August 2014 - The Service Council

Integrating the Fleet into Field Service

By Sumair Dutta | Perspective | No Comments

The vehicle plays a vital part in service delivery. In essence, delivery cannot happen without a service vehicle or fleet of vehicles being operational and available. While remote monitoring technology and self-service options are enabling organizations to reduce unwanted truck rolls, there are still a large proportion of service events (60%+) that still require a field service dispatch. And unless the field service engineer has acquired superhuman skills, he/she still needs a vehicle to get to the customer site.

Apart from offering a mode of transportation, service vehicles play an increasingly important role in impacting field service performance. At the execution level, vehicle performance data is now used by organizations in a number of ways:

  1. For Tracking and Better Accountability – This enables organizations to understand where their drivers and technicians are, and also helps field service teams account for technician location in times of emergencies or customer conflict regarding service performance.
  2. To Support Better Routing – While personal navigation devices and smart phones are the primary tools used for turn-by-turn navigation by drivers, accurate location data can help dispatchers or other back-office service agents appropriately route technicians to their tasks or to part pickup locations en route.
  3. To Improve Scheduling – Meeting promised service windows or SLAs often requires a clear picture of the location of available service technicians. While, the nearest technician might not always be the best or most available for a particular service ticket, it is vital for field service dispatchers and schedulers to have complete visibility into the location of their field workforce.
  4. For Enhanced Driver Safety – Knowing where your technicians are in an emergency can reduce the time it takes for help to arrive at the vehicle site. More so, insight into vehicle data like rapid acceleration or deceleration can alert the service organization to an emergency in cases where the driver may not be able to alert the back-office team or contact authorities.
  5. To Support Planning Initiatives – Aggregate data about service trips, travel routes, driver preferences and more, can be utilized to forecast or predict travel and arrival times for future service events. More so, knowledge about driver preferences and tendencies can help organizations identify opportunities for increased training when it comes to field service delivery and vehicle management. Data about vehicle usage and demand can also help support decision making around lease vs. buy or repair vs. replace.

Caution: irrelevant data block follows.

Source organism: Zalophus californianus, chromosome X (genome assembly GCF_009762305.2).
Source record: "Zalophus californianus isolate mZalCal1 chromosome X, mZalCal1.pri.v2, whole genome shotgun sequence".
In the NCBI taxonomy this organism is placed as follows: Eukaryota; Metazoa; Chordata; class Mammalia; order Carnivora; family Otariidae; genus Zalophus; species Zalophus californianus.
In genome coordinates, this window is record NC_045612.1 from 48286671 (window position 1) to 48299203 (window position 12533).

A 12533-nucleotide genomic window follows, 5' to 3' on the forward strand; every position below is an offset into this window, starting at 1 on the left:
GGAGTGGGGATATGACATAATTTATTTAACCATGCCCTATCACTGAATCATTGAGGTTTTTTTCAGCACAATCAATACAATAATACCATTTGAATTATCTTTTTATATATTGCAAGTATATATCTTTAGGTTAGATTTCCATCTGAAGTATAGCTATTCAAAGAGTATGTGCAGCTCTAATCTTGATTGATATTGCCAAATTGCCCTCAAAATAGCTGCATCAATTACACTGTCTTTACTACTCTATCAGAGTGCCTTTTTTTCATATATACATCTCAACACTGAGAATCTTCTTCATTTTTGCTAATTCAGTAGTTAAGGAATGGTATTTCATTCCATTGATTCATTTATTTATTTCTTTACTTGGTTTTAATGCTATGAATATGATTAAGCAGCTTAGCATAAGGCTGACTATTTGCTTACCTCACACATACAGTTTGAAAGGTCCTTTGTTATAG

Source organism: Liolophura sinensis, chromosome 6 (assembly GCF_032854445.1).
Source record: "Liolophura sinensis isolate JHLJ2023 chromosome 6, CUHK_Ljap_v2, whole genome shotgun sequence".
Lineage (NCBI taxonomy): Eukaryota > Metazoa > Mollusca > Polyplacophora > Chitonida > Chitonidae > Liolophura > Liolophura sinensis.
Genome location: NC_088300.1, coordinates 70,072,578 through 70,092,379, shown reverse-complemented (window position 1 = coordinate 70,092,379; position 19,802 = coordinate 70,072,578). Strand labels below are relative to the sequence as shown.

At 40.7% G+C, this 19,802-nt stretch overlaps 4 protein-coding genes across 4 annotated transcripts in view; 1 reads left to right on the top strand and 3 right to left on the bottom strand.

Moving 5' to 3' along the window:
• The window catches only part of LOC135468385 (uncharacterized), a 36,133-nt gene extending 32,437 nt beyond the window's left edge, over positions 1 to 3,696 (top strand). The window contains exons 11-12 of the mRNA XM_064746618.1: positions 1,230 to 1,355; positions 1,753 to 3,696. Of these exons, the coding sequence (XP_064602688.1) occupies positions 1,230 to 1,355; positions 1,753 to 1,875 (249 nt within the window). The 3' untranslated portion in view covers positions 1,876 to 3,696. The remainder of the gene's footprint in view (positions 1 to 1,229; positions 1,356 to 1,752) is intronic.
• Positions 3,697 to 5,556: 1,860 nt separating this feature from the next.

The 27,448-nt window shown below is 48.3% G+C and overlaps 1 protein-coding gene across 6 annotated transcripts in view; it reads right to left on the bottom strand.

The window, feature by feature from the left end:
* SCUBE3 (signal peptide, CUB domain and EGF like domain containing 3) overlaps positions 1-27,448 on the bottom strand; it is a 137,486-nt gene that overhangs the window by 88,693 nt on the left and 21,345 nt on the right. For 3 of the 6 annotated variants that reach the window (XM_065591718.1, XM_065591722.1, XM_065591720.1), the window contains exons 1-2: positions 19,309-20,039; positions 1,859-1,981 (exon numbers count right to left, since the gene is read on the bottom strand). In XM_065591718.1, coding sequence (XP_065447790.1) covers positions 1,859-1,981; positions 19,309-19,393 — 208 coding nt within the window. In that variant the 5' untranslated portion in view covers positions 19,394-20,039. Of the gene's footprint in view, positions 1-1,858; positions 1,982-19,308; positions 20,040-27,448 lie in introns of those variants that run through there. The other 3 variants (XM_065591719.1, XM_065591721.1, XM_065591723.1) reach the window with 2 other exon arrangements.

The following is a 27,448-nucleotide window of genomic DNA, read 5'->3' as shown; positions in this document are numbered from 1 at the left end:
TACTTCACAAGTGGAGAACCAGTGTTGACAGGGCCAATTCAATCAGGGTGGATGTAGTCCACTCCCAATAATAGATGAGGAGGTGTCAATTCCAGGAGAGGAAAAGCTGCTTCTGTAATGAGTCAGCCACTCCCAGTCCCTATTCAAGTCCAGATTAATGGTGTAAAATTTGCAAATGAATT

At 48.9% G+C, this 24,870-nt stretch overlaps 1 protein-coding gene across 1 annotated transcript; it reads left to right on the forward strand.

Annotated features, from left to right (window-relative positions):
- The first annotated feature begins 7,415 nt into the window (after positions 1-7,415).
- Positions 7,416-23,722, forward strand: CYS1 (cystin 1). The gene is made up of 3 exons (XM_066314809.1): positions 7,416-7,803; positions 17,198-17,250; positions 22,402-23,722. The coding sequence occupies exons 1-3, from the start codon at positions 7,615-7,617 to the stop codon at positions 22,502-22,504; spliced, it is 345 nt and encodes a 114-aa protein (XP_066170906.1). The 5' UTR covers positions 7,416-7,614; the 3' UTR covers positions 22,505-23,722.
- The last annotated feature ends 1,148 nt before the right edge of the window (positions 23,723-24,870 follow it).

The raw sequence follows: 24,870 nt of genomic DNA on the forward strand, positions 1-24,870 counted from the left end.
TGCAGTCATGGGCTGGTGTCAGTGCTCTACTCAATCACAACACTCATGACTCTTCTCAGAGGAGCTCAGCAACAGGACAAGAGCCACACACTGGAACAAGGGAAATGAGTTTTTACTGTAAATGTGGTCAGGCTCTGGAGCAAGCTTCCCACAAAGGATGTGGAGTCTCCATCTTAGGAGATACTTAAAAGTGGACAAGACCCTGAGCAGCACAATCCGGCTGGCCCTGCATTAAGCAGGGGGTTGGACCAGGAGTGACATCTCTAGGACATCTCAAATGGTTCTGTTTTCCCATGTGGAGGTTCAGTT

With the aid of vehicle performance data, field service organizations have been able to improve productivity and cut costs. While this should be normal in any instance where an organization goes from zero visibility to knowing where its resources are, there are discernible advantages to integrating vehicle location and performance into the field service equation.

This is one of the reasons that we have recently undertaken a research project on the topic of fleet management in field service. One of the surprising takeaways from the early data returns is that while fleet management is vital to service performance, just 50% of organizations state that fleet management, as a function, is owned by field service. While field service does have the largest proportion of responses, a 50% return is interesting. After field service, areas of fleet management ownership include operations, finance, facilities, and more. Eight percent (8%) of respondents treat fleet management as its own business function.

Figure: Ownership of Fleet Management

Fleet Management

Source: TSC Data 2014

We are still collecting results on the topic and will release complete findings in September. If your organization has a service fleet, please spend a few moments to tell us about your fleet management initiatives by taking our survey.

For more research and insight from The Service Council, visit or follow us on twitter @tservicecouncil or @suma1r.